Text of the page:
So what happens if the wrong remains are retrieved and tested?
“Guess what happens?” Fort Sumner Mayor Lopez asked. “Sixty miles from Fort Sumner, someone else is going to say, ‘Well, Billy the Kid was buried here.’ And 60 miles from there, someone will say, ‘He’s buried here.’ ... There’s nothing good that can come out of this.”
Lopez said he’s already satisfied with the evidence backing Fort Sumner’s claim, and contends that most of the town is with him on this: “If anybody else wants to say they have Billy the Kid, that’s fine — let them prove it.”
The mayor has complained that Sheriff Graves was wasting public resources on a publicity stunt for other personal gain. But Graves said he’s not making a dime on the venture, and insisted that no public funds were being used.
“Every dollar that has been spent on this has been either private money or out of our own pocket,” he said.
The sheriff said there was too much at stake not to do the testing.
“I don’t believe that we’re the only town in the world, and the world is very interested in this,” he said. “People want the truth, people don’t want a lie. If Billy the Kid is not here, they want to know that.”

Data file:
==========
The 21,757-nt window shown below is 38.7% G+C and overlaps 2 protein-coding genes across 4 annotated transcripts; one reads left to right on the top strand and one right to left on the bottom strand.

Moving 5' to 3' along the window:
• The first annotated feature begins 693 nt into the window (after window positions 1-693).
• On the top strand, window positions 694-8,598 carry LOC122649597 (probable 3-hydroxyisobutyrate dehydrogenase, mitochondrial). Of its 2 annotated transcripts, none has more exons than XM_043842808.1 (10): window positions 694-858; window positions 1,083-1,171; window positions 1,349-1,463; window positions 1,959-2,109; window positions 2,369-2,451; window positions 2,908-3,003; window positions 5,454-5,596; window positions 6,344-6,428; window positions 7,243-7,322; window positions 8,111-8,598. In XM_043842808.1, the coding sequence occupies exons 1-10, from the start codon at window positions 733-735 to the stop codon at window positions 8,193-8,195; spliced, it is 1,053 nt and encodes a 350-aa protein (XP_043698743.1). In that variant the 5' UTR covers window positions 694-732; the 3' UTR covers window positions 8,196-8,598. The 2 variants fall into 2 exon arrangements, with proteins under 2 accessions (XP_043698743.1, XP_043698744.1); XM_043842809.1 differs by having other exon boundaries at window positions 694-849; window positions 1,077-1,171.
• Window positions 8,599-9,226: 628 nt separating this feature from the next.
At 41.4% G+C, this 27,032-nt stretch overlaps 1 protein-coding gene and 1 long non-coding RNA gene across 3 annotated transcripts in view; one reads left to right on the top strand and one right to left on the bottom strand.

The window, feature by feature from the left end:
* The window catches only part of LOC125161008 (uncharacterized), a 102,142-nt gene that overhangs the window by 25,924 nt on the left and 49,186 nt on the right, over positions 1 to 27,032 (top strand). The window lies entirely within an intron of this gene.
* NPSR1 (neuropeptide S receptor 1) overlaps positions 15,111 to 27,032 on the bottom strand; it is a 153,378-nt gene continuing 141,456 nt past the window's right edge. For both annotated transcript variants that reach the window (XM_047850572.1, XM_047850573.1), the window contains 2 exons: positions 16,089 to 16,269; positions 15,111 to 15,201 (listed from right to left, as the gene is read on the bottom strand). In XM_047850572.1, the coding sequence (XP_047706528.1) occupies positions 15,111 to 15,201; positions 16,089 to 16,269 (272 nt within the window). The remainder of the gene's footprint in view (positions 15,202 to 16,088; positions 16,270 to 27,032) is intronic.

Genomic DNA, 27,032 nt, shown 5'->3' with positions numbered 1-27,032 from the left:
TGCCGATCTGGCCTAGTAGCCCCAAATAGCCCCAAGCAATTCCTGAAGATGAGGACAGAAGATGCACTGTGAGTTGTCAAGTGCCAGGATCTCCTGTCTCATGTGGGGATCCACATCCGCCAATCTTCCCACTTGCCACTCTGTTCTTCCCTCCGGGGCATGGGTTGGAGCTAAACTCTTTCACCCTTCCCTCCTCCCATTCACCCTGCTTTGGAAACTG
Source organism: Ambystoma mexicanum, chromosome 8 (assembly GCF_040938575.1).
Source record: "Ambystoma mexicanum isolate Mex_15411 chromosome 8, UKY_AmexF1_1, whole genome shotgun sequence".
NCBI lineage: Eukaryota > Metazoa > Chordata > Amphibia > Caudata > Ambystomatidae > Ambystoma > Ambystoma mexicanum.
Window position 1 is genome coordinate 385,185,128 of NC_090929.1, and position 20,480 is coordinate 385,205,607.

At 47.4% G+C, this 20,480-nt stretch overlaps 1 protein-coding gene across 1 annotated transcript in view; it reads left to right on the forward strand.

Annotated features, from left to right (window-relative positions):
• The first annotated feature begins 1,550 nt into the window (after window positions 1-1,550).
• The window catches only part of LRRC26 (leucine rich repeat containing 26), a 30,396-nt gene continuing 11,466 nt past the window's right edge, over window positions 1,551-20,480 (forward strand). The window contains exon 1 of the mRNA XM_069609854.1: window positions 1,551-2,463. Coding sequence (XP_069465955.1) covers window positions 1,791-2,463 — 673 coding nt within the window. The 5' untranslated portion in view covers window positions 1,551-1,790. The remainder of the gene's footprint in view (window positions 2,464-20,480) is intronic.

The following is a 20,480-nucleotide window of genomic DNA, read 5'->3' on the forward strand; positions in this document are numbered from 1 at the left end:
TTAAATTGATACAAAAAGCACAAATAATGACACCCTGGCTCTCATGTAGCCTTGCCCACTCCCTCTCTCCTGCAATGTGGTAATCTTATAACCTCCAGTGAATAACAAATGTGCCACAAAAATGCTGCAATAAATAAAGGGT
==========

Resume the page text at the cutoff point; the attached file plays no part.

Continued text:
History and the kid
The DNA controversy does indeed go beyond De Baca County, N.M.: A grass-roots group called the Billy the Kid Historic Preservation Society is helping to organize opposition to the exhumations.
“We get e-mail almost every day: people from Brazil, Argentina, throughout the United States,” Trisha Saunders, one of the group’s co-founders, told MSNBC.com. “They all say the same thing: We come to see gravesites that are undisturbed, we don’t want to see sites that are pulled apart.”
Saunders, who lives in Seattle, said she became involved in the controversy because she was enthralled by the unspoiled charms of the Old West and worried that the campaign to dig up the old cemeteries would backfire.
“We’ve really only heard the tourism/boosterism aspects of this whole procedure,” She said. “The consequences will be really severe. I think, rather than having a positive effect on tourism there, it’s having just the opposite: It’s really devastating the economy of those small towns, and really cheapening the historical authenticity of those small villages and cemeteries.”
Graves sees it differently: “When we’re dead and gone, all that’s left is a shell,” he said. “I believe if Miss Antrim were alive, she would state, ‘I’ll gladly donate my DNA because I want you to prove that that is my son.’”
But lacking a pronouncement from the grave, the showdown over Billy the Kid won’t be over soon. And maybe that’s not such a bad thing.
“However it comes out, it keeps the legend alive,” Metz said.